This article forms part of the Farrer & Co series "safeguarding your interests in times of conflict". In this series, we discuss the challenges that individuals and businesses face during global instability and what can be done to face them.
In a recent judgment, the English High Court has permitted an individual to continue to pursue phone hacking claims against a foreign government. This is a significant decision because it confirms for the first time that individuals have private rights of action in such cases. However, it is also important to understand the limitations of this decision.
The London-based claimant, Ghanem Al-Masarir, is a critic of the Government of the Kingdom of Saudi Arabia (KSA). He commenced proceedings in the High Court, alleging that KSA hacked his iPhones using (the now well-known) Pegasus software. He also alleged that agents of KSA subsequently assaulted him in a street in London.
It is important to emphasise that at this stage the underlying allegations against KSA have not been determined. Instead, relying on the State Immunity Act 1978 (SIA), KSA invited the court to find that it has no jurisdiction to hear these claims on the basis of state immunity.
The SIA provides for wholesale immunity from the UK courts’ jurisdiction for foreign states, but this is then subject to a list of specific exceptions. One of those exceptions is in Section 5 of the SIA, which provides that a foreign state does not have immunity in relation to claims for personal injury or damage to tangible property caused by an act or omission in the UK.
The claimant has tailored his case to allege personal injury and damage to the iPhones in an attempt to bring it within the aforementioned Section 5 exception to state immunity.
In his proceedings, the claimant alleges:
- Misuse of his private information (based on the covert and unauthorised collection, accessing, retention, disclosure, transfer and use of his private information stored on or communicated or accessible via his iPhones),
- Harassment founded on a course of conduct which includes each or all of the following:
- The sending of the malicious text messages,
- The infection of the iPhones with the Pegasus software,
- The surveillance of the Claimant,
- The personal injury arising out of the assault.
- Trespass to goods based on the unauthorised interference with his iPhones, which altered their functioning, configuration and hardware.
As a consequence, the claimant is claiming damages for personal injury (and the loss consequential on it) comprised of:
- The physical impact on him caused by the alleged assault; and
- Psychiatric injury arising out of:
- Learning that text messages by which the “spyware” was installed were sent by or on behalf of KSA,
- Learning that he had been subject to surveillance, and
- The attack on him in London.
The judge allowed the claimant’s case to proceed, rejecting KSA's arguments. Two aspects of this decision are particularly important:
KSA argued that allegations of spying and a physical assault by agents of a state on one of its political opponents are inherently sovereign or governmental in nature, ie they are jure imperii. As such, the SIA does not confer jurisdiction on the UK court. KSA said this is different from acts of a state which are private in nature, that is, jure gestionis, over which the UK court does have jurisdiction.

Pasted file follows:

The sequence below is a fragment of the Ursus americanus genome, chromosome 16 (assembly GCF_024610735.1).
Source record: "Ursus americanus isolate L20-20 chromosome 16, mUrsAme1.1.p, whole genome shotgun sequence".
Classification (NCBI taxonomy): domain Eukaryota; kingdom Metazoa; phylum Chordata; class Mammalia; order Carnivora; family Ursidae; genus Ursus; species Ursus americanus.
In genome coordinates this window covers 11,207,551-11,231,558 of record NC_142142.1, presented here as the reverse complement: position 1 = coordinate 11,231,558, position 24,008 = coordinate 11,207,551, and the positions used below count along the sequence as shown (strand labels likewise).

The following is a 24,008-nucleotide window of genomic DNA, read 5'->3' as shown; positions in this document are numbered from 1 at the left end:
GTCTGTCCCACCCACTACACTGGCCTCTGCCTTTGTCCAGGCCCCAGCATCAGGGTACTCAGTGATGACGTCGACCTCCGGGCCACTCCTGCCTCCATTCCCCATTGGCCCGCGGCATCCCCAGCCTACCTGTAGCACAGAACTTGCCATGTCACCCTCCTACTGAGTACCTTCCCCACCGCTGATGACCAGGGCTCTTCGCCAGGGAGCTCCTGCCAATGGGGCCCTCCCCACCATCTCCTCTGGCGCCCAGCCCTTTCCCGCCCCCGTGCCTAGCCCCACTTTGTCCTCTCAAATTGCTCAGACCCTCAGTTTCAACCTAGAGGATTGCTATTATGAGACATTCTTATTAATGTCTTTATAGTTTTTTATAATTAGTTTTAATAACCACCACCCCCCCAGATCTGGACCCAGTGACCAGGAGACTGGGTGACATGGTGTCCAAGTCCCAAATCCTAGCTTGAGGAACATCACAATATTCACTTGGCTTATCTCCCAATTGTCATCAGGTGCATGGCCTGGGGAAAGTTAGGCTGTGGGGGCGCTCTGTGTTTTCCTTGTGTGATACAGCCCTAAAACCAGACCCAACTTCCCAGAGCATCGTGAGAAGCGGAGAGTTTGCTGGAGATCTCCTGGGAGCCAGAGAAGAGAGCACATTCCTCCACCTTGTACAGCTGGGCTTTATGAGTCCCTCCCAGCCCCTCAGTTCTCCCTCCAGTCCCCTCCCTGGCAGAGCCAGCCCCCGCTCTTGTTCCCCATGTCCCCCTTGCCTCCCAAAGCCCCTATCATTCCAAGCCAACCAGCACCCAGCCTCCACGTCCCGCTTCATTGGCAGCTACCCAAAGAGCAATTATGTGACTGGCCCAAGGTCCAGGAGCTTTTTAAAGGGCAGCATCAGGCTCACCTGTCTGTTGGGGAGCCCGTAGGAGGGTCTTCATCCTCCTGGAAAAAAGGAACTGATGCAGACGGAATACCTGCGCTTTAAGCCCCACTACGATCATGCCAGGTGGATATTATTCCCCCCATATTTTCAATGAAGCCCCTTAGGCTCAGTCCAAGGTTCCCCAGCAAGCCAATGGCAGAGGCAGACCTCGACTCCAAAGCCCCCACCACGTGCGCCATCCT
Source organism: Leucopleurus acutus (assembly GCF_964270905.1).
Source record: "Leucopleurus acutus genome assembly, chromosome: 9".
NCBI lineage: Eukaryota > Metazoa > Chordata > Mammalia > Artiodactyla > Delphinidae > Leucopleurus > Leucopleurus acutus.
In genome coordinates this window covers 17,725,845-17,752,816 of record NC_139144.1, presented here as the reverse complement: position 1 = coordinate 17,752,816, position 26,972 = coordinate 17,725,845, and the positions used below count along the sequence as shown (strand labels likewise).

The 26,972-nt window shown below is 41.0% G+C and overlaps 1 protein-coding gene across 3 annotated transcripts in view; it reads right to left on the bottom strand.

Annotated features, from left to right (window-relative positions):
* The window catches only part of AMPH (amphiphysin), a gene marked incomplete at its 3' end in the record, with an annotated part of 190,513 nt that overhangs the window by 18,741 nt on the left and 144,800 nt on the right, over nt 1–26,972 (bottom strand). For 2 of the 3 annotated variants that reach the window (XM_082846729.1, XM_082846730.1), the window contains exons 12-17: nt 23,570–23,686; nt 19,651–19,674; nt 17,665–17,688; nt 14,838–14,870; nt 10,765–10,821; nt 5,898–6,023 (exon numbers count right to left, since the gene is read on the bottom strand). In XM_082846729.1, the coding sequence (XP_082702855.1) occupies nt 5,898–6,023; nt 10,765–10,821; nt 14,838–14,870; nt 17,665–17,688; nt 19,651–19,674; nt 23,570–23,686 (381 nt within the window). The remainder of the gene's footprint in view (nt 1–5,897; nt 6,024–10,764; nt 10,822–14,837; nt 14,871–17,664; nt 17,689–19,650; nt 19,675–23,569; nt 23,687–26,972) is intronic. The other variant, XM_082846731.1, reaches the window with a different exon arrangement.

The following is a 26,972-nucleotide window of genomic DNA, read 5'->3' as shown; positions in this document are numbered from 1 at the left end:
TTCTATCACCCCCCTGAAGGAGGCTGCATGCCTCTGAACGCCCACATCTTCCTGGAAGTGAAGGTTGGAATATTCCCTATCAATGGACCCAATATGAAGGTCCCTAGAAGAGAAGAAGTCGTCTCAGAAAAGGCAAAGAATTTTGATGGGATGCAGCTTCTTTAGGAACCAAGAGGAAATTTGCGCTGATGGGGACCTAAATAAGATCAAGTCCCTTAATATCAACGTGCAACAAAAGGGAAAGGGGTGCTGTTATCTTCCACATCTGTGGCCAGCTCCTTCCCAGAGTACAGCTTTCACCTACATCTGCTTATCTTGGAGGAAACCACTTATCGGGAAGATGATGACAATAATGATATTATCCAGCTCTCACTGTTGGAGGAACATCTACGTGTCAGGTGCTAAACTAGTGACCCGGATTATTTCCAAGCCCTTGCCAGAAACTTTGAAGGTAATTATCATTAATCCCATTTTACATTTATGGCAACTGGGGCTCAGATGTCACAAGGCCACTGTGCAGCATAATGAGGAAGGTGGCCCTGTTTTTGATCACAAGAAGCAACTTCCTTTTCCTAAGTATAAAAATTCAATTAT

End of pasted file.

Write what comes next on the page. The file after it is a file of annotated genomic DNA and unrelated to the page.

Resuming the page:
KSA argued that the exception in Section 5, which would cause a loss of state immunity, should be limited to acts of a private nature and was not intended to catch sovereign or governmental acts.
The judge rejected this argument by applying rules of statutory interpretation. Part of that reasoning was that if the UK Parliament had intended to make a distinction between sovereign and private acts of a state, then it would have said so in black and white in the legislation (as other parts of the SIA do, but the Section 5 exception does not).
KSA also argued that, for the exception from state immunity to apply and for the English court to have jurisdiction, all of the material acts causing the alleged personal injury or damage to tangible property must occur in the UK. If they occur partly in the UK and partly abroad, then the exception to immunity does not apply and the English court is not seized.
Again, the judge rejected this argument, finding it sufficient that a substantial and effective cause of the damage (eg the psychiatric injury) occurs in the UK, such as the extraction of private information from the claimant’s phone.
This finding that a foreign state will not be immune from legal action in the UK for initiating the hacking of devices located in the UK from outside the jurisdiction is very significant.
This decision is very important because it opens the door to private actions against foreign states in relation to hacking of individuals in the UK. However, it also has its limitations. The claimant had to focus his claims on damage to property or personal injury by way of psychological harm. That may not be easy to prove in this or other cases. In other cases, simply alleging misuse of private information, breach of confidence and / or breaches of data protection laws will not be enough as they do not fit into the listed exceptions to state immunity.
Given its importance, we suspect that this case will be appealed to the Court of Appeal. In the meantime, however, the English court has signalled that it will hear cases involving foreign states acting in this way, subjecting those states to a potentially embarrassing level of scrutiny at the very least. Link to the full judgment here.
This publication is a general summary of the law. It should not replace legal advice tailored to your specific circumstances.
© Farrer & Co LLP, September 2022